Buzzwords abound when it comes to crafting the perfect workplace design. From war rooms to treadmill desks and Feng-Shui entryways, there are handfuls of trends to choose from. And the right choice seems to be a moving target. But what really works when it comes to effective workplace design? The answer is balance. Workers in today’s corporate environment have a broad range of needs, but these needs remain fairly consistent across the board. Employees need space to be creative, collaborate, and space to socialize. They need space to focus on high-concentration tasks where they can remain undisturbed for long stretches of time.
A balanced workplace also caters to the unique personalities of each employee. Sales teams are often more outgoing and rambunctious with a high level of collaboration, teamwork, and competition. On the other hand, development departments tend to be more autonomous and subdued, requiring long stretches of uninterrupted time and structured collaborative meetings. Creating a physically balanced workspace requires that every job function is appropriately supported. Open floorplans can’t cater to every workstyle, just as a row of closed offices won’t benefit teams that work closely with one another throughout their day. In short, no one single solution works for an entire office. That’s where the need for balance comes in.
Balancing between collaboration and autonomous work environments means ensuring that there are appropriate meeting areas for both short, standing meetings and long, interdepartmental or all-staff meetings. As well, there should be an ample number of small private areas where workers can meet face-to-face at a moment’s notice.
All work and no play makes for dull, disinterested employees. Social spaces are a valuable part of the office environment. But these spaces should be located in areas that are far enough away from working areas that they won’t pose a distraction to neighboring desks. Keep the kitchen and breakroom in a discreet location away from working areas to help employees truly separate their work time from their leisure time. Spontaneous interaction is a valuable, idea-generating occurrence, and creating opportunities to meet on the fly can create a more productive workplace environment.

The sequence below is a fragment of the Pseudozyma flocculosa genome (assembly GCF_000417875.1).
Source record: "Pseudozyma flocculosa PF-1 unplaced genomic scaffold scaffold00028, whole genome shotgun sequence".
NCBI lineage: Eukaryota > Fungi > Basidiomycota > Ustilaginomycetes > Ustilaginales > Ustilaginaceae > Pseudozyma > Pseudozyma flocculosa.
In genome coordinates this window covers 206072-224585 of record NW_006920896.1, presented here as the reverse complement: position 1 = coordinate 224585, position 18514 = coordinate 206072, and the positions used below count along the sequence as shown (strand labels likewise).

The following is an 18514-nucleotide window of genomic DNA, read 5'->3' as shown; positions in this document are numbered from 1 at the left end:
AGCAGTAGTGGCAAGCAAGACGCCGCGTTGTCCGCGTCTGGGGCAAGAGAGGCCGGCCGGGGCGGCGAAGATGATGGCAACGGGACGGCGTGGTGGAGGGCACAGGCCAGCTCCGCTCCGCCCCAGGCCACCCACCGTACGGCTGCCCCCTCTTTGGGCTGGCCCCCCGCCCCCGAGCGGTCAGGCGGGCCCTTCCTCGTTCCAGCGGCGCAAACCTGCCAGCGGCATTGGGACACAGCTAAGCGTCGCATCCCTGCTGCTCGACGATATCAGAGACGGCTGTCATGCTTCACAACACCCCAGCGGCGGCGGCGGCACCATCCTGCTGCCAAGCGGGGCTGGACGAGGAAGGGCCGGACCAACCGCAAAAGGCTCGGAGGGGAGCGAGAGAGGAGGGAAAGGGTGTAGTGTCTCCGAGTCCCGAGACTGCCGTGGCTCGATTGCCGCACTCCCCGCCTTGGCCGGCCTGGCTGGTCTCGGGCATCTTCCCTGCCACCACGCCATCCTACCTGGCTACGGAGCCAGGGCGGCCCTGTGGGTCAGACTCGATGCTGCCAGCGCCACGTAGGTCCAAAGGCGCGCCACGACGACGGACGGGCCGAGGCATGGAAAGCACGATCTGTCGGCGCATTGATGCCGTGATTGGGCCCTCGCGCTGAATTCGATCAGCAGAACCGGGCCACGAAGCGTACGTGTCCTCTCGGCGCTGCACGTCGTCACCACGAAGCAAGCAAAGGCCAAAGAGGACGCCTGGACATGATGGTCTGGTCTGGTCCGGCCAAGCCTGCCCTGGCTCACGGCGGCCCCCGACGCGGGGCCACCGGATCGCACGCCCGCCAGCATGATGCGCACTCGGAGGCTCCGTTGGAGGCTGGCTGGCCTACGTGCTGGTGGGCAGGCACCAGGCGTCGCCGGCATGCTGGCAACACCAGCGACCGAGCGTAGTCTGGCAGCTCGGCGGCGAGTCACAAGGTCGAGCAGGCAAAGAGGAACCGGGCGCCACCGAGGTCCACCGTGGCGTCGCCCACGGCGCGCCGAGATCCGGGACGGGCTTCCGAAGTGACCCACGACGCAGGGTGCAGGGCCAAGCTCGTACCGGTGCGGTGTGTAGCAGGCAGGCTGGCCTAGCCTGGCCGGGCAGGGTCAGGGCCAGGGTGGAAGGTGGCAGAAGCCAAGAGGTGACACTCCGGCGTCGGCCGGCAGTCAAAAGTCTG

There are plenty of new and innovative ways to assimilate physical balance into the workplace. In fact, there are whole lines of ergonomic office chairs designed to combat the negative effects of sitting at a desk all day. Offering employees the option of a more ergonomic chair, a standing desk, or supplying more frequent breaks throughout the day are all helpful ways to prevent physical discomforts. Without adequate comfort, heath and productivity begin to fail.
There is more to workplace design than balancing the physical space. Mental balance is a key component of supporting a productive environment, too. Creating a variety of workspace configurations and enough layout diversity to offer some visual stimulation can help keep minds sharp on the job. Balancing work with scheduled breaks, walking meetings, team events, and opportunities to work remotely can also help employees find an adequate work-life balance and stave off the dreaded burnout. With more double-income households than ever before, many employees can find benefit in flexible hours that enable them to more easily handle children and family affairs.
With a slew of new trends hitting the scene year over year, it’s hard to keep a line on what really works and what’s simply a passing fancy. But the concept of balance offers a timeless guideline by which employees receive a varied and flexible work environment that is also structured and stable enough to remain engaged with their work, connected to their peers, and productive in the workplace.